Beetles inspire bright white coating

The whiter-than-white Cyphochilus beetle scuttles around Southeast Asia, scattering light with its bright white shell. Now, this small critter has inspired a group of chemists to make their own plant-based ultra-white material. The team, led by Silvia Vignolini at Cambridge University, UK, used cellulose to make their material. In doing so, they claim to have created a biodegradable, biocompatible light-scattering material with the potential to replace pigments like titanium dioxide, which are being scrutinised with regard to environmental impact, in sunscreens or paints (Adv. Mater. 2018, DOI:10.1002/adma.201704050). The beetles’ whiteness is due to a random network of densely packed chitin fibrils that is able to strongly scatter light, Vignolini explains. This architecture inspired her to try a different approach to making white materials; both titanium dioxide and most new materials in development have spherical features instead. “Seeing this beetle made us understand we should go into fibrils rather than spherical scatterers,” she says. To mimic the beetle shell, Vignolini’s team used nanometre sized fibres of cellulose. These cellulose nanofibrils are tough, abundant and renewable, yet so far have been investigated only for making transparent materials by compressing them into films. But when they aren’t compressed, the nanofibrils form membranes with very different optical properties. The random nature of the nanofibrils introduces pores of different sizes, and allows light to be scattered efficiently, making the membranes appear white. Vignolini’s group separated the nanofibrils according to diameter using a centrifuge. Membranes made with the thinnest nanofibrils were more densely packed and less able to scatter light than the membranes made from fibrils with a mixture of sizes. Their best material, which had a carefully-selected range of sizes but a random distribution of fibrils, was able to scatter light up to 30 times more effectively than standard filter paper, a well-studied medium that contains whiteners. The finer points of the light-scattering mechanism are still being worked out, Vignolini says. The next step will be to hone the theory so that a material can be designed to make the most of the scattering, she says. “The improvement over standard filter paper is remarkable, and the environmental benefit of not introducing other agents such as titanium dioxide is clear,” says Steve Eichhorn of the University of Bristol, who wasn’t involved with the study. “The challenge would be to now see how this might be achieved at-scale commercially,” he adds.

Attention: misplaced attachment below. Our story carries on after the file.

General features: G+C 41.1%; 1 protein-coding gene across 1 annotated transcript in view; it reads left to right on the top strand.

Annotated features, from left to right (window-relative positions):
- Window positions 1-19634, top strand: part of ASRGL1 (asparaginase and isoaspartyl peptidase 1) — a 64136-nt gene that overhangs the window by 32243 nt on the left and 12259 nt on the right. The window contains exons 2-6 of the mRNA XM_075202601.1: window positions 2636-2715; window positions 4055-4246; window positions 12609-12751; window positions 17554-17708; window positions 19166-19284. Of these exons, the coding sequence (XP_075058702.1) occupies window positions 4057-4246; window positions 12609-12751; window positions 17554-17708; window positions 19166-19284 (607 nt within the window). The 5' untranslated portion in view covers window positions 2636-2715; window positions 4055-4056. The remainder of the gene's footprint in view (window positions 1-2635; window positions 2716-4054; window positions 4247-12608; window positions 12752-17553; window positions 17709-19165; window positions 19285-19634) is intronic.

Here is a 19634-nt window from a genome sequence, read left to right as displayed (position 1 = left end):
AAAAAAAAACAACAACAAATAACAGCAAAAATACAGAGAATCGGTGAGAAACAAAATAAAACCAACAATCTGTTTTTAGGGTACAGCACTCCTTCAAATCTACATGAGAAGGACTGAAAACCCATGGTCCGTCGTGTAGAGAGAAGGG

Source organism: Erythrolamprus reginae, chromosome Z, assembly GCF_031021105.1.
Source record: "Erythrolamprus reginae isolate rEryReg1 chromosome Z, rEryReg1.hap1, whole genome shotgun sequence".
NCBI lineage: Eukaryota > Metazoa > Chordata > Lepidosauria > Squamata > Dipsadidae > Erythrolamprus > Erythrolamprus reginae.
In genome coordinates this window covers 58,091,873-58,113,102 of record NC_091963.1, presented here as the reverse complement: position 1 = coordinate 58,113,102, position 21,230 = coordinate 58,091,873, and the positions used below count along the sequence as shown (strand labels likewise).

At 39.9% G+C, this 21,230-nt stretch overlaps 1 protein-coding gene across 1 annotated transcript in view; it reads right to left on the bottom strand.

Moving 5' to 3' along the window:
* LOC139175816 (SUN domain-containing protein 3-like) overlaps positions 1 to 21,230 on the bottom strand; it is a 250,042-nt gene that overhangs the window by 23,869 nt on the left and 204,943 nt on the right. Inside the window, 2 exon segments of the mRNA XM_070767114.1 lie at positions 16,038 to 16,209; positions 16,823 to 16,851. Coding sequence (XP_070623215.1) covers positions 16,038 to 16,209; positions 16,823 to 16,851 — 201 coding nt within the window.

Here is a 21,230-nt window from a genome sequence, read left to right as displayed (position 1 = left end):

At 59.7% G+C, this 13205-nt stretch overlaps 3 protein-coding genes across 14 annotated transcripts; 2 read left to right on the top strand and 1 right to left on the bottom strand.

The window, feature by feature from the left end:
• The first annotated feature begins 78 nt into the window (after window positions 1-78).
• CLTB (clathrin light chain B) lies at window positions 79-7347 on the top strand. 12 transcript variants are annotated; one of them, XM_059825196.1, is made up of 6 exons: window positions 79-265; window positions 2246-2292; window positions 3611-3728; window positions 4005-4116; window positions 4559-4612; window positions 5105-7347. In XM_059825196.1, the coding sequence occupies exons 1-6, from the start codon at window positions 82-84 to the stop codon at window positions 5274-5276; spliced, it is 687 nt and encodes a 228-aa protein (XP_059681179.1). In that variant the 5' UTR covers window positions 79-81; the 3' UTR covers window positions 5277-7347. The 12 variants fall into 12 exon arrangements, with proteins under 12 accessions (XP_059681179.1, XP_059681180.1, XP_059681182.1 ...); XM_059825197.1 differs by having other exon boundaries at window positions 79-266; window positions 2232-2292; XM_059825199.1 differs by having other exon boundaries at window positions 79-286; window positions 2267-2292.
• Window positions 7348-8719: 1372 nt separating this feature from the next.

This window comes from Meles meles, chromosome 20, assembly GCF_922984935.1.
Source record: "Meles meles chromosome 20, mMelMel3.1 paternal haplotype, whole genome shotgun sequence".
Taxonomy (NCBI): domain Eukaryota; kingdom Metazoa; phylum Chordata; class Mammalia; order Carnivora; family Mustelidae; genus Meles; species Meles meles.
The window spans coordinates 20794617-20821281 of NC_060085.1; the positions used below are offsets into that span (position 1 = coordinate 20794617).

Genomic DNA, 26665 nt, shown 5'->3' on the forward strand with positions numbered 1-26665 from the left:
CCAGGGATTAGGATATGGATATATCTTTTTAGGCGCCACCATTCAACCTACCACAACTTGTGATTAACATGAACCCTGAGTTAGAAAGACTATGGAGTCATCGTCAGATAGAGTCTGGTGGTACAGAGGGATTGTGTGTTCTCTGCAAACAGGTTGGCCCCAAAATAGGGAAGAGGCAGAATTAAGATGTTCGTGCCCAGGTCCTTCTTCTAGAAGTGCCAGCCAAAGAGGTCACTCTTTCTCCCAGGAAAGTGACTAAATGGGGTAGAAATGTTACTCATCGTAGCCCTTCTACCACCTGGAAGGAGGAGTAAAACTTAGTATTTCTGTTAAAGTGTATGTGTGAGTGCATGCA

Chemical & Engineering News, 16 March 2018 ;